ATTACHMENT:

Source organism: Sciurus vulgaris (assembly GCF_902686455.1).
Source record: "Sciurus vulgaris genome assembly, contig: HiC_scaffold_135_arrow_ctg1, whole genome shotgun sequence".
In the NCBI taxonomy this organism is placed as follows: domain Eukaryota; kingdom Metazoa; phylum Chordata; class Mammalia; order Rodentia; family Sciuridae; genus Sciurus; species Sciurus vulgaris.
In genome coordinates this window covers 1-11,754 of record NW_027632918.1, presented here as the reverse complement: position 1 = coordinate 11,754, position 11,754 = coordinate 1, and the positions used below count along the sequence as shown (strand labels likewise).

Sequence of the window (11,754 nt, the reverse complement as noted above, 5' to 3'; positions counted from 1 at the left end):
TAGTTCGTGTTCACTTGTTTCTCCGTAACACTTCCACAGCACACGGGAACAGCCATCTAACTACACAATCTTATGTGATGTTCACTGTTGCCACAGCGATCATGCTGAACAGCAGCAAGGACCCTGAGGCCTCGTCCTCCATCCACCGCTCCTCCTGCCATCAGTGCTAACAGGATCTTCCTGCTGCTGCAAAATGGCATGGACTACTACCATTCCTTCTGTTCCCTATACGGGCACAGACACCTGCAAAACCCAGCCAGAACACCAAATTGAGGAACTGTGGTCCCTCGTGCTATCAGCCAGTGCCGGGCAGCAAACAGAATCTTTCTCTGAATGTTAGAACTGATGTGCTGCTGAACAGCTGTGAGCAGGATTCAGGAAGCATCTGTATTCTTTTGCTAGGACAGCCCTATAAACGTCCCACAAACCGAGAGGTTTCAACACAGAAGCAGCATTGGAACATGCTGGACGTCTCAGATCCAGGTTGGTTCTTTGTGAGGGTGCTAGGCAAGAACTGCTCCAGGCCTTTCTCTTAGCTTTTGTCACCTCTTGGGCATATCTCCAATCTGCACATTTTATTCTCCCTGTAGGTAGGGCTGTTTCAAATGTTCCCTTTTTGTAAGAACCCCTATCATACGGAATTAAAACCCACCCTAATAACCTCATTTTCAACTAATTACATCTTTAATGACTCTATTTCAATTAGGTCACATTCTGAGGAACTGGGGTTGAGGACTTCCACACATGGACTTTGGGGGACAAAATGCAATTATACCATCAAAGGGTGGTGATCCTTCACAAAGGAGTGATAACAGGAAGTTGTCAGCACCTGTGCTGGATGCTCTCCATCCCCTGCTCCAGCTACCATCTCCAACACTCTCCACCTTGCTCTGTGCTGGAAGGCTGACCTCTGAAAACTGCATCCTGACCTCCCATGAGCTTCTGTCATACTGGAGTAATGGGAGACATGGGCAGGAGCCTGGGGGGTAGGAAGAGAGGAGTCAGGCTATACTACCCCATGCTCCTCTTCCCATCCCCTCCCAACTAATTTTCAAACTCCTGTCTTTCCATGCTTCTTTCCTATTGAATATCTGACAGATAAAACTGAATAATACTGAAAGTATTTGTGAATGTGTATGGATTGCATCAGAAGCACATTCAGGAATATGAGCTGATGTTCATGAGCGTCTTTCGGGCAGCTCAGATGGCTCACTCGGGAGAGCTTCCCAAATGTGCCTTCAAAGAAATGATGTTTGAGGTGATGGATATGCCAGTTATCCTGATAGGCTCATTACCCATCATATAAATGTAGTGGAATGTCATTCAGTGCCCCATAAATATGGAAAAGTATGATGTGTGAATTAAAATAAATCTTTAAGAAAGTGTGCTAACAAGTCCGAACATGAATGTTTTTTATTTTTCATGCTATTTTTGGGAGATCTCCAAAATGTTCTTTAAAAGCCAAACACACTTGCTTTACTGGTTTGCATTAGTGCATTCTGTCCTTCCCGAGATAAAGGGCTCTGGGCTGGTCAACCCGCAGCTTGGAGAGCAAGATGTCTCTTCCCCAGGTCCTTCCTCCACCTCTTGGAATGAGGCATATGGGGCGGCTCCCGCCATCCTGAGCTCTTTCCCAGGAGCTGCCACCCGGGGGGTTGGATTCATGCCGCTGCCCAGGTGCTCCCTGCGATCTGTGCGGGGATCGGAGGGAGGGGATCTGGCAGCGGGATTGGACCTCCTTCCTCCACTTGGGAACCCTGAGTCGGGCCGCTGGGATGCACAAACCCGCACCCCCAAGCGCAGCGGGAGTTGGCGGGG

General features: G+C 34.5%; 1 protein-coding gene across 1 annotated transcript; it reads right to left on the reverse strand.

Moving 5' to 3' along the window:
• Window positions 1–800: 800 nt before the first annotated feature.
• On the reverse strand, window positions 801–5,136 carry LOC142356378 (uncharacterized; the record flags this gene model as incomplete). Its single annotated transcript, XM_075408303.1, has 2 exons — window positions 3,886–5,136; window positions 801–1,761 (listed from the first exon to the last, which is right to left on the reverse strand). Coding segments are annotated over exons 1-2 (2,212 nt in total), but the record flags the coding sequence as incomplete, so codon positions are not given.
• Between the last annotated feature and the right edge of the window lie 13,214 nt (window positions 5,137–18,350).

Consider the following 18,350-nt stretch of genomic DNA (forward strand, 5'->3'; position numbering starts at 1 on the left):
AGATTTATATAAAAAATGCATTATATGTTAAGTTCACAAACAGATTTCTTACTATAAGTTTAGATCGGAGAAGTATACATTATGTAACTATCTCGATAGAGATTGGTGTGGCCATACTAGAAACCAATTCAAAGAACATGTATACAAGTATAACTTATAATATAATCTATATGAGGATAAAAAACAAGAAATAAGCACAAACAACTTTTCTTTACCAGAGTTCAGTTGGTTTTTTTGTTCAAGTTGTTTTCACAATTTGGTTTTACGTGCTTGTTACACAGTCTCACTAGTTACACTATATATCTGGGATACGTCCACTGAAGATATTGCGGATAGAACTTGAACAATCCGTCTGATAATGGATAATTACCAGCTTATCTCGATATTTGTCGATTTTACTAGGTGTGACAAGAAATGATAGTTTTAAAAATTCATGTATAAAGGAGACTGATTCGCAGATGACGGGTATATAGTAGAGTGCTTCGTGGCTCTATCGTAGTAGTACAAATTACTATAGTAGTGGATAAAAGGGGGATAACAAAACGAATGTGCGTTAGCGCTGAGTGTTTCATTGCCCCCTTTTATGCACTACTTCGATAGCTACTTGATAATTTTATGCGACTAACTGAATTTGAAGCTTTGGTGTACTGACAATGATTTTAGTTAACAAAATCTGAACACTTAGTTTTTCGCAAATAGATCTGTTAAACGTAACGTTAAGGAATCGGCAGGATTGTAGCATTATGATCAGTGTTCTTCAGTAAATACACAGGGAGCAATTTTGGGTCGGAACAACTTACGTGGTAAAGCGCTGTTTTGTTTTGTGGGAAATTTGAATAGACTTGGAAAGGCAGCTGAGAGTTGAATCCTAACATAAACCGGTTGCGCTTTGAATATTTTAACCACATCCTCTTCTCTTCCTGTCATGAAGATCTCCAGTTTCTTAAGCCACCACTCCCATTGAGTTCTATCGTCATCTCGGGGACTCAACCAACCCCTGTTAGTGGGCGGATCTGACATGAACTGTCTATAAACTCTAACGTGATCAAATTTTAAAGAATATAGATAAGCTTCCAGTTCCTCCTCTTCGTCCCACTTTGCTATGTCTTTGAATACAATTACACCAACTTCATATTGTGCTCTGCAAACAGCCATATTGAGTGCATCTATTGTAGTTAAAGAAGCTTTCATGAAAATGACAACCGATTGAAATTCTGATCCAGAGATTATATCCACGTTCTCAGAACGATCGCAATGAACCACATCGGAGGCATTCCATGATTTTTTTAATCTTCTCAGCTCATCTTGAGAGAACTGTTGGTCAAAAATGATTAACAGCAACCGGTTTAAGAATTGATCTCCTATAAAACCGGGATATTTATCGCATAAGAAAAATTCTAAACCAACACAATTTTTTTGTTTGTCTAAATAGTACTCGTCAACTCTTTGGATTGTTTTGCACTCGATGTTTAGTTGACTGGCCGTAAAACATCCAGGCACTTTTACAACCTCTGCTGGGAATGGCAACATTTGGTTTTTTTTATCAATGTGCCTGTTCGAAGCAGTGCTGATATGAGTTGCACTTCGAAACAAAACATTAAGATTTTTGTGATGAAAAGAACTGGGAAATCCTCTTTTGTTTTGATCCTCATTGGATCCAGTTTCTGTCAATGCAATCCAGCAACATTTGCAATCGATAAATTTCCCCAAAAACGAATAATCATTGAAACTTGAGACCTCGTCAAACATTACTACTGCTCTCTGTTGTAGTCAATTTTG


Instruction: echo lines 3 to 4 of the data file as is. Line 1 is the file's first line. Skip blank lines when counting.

In the NCBI taxonomy this organism is placed as follows: domain Eukaryota; kingdom Metazoa; phylum Chordata; class Mammalia; order Rodentia; family Sciuridae; genus Sciurus; species Sciurus vulgaris.
In genome coordinates this window covers 1-11,754 of record NW_027632918.1, presented here as the reverse complement: position 1 = coordinate 11,754, position 11,754 = coordinate 1, and the positions used below count along the sequence as shown (strand labels likewise).